6tcamer there on its way down and return
by water. In this .way one will have a
close view of all the scenic beauties of
both sides of the river Castle Rock. St.
Peter's Dome and Cape Horn, u great cliff
whose front has been fretted into numer
ous columns, on the Washington side, as
j : ----'- - - Bjj
well as the points already mentioned on
the Oregon side.
By taking two days, the trip may be
extended to The Dalles, one of the princi
pal towns of Eastern Oregon, and one can
get a good view of Table Mountain, the
great ridge from which the Bridge of the
Gods once stretched across the gorge, ac
cording to Indian legend. Good hotels will
be found at The Dalles at which to spend
the night, Vnd the next day may be spent
entirely in the, return trip -to Portland by
steamer, or part of It may be occupied In
seeing the orchards and wheat farms of
the vicinity, and a- later start may be
made by train. In either case, one ar
rives In Portland In time" for dinner.
By taking the train to Pendleton, one To See .Willamette Valley. I MBifeJBl MSkMr II fcili!---!!'
may see all the great rapids of the Colum. An exceptional opportunity of seeing the I jHwW si rtKt MHBR L II T"?""--1--: -xwZTfcMlBMS?;-
bia. from The Dalles, where the river whole Willamette. Valley has been afford- I rjj5jiJBMEBBML.. :dVf ' Tpfe-JP y T"- JHS. '
bolls through a deep, narrow fissure in ed by the Southern Pacific in arranging a I 2mKHBHBH j" ' 'vNlj' I '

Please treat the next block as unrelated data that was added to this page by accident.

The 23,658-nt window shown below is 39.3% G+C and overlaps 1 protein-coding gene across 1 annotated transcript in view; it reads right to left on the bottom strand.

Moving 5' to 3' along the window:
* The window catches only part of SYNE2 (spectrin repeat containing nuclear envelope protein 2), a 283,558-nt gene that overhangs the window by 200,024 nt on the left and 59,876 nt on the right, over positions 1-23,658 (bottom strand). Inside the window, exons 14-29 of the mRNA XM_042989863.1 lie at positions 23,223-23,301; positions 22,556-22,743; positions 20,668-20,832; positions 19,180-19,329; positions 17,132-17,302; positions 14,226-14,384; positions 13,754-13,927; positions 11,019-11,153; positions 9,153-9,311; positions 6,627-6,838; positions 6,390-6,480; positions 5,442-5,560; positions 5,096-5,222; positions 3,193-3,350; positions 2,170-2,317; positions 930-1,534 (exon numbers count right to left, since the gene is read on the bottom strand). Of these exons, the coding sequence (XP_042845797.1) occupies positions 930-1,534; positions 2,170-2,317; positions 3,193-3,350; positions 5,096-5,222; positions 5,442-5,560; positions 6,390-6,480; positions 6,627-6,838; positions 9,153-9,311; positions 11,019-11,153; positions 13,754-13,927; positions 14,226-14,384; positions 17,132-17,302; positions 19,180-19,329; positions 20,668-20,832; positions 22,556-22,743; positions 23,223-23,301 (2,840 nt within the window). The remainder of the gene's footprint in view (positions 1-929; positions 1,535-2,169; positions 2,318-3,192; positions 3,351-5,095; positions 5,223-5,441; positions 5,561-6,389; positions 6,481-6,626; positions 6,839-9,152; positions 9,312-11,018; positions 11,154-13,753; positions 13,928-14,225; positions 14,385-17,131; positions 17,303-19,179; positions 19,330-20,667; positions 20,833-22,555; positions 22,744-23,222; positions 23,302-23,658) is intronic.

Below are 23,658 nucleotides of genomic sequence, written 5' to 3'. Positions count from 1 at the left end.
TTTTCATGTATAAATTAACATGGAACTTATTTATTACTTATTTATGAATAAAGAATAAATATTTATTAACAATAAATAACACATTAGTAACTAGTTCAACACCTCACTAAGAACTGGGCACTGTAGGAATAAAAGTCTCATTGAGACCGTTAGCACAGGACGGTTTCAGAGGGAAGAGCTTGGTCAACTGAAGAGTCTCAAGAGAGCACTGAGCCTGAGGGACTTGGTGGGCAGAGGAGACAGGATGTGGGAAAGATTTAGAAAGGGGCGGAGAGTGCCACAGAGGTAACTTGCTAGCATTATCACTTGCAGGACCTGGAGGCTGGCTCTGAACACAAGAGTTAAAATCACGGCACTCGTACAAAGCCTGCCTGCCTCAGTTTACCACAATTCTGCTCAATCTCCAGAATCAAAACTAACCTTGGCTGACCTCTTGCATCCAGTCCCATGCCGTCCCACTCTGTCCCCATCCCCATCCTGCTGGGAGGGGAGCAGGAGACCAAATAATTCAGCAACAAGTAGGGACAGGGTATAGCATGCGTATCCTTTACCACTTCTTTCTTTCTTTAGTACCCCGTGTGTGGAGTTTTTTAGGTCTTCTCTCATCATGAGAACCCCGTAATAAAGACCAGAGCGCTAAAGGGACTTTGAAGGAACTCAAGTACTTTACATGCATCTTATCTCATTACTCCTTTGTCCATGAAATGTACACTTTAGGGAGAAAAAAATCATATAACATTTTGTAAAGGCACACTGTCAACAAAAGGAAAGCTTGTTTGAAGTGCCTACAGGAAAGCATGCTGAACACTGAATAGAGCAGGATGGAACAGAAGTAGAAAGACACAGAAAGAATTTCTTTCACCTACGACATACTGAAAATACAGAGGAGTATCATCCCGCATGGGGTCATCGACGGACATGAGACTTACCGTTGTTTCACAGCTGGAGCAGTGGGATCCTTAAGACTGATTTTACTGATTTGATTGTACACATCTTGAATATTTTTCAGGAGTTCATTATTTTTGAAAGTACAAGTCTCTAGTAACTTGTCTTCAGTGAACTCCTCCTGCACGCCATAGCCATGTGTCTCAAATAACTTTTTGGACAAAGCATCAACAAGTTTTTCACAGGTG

the obstructing rock, to Celilo Falls, where
the huge volume of,water plunges over a j
cuii. un arrival at j-enuieion, one is. in
the heart of the wheat belt of Eastern
Oregon, which may be seen at close range
by taking a drive around the city. A short
railroad trip thence to Walla Walla takes
one to a beautiful valley where a similar
drive may be had among wheat fields and
orchards. To return, one can leave Walla
Walla at night and arrive in Portland
next morning.
A Journey of 12 hours from Portland will
carry one still farther through the wooded
heights of the Blue Mountains, through
the Grand Ronde Valley, a great garden
cpot encircled by mountains, to Baker
City, the center of the mining and stock
growing country. Thence a short trip
over the Sumpter Valley Railroad will
take one to Sumpter. from which the great
gold mines are within easy driving dis
tance. MountaitvCliftibing Made Easy.
It Is not such a serious undertaking, as
regards time, to climb the great peaks In
slgh of Portland as It may seem. By
taking the morning O. R. & N. train to
Hood River and the stage, which runs
daily in Summer to Cloud Cap Inn, 6S0O
feet up the mountain and 26 miles from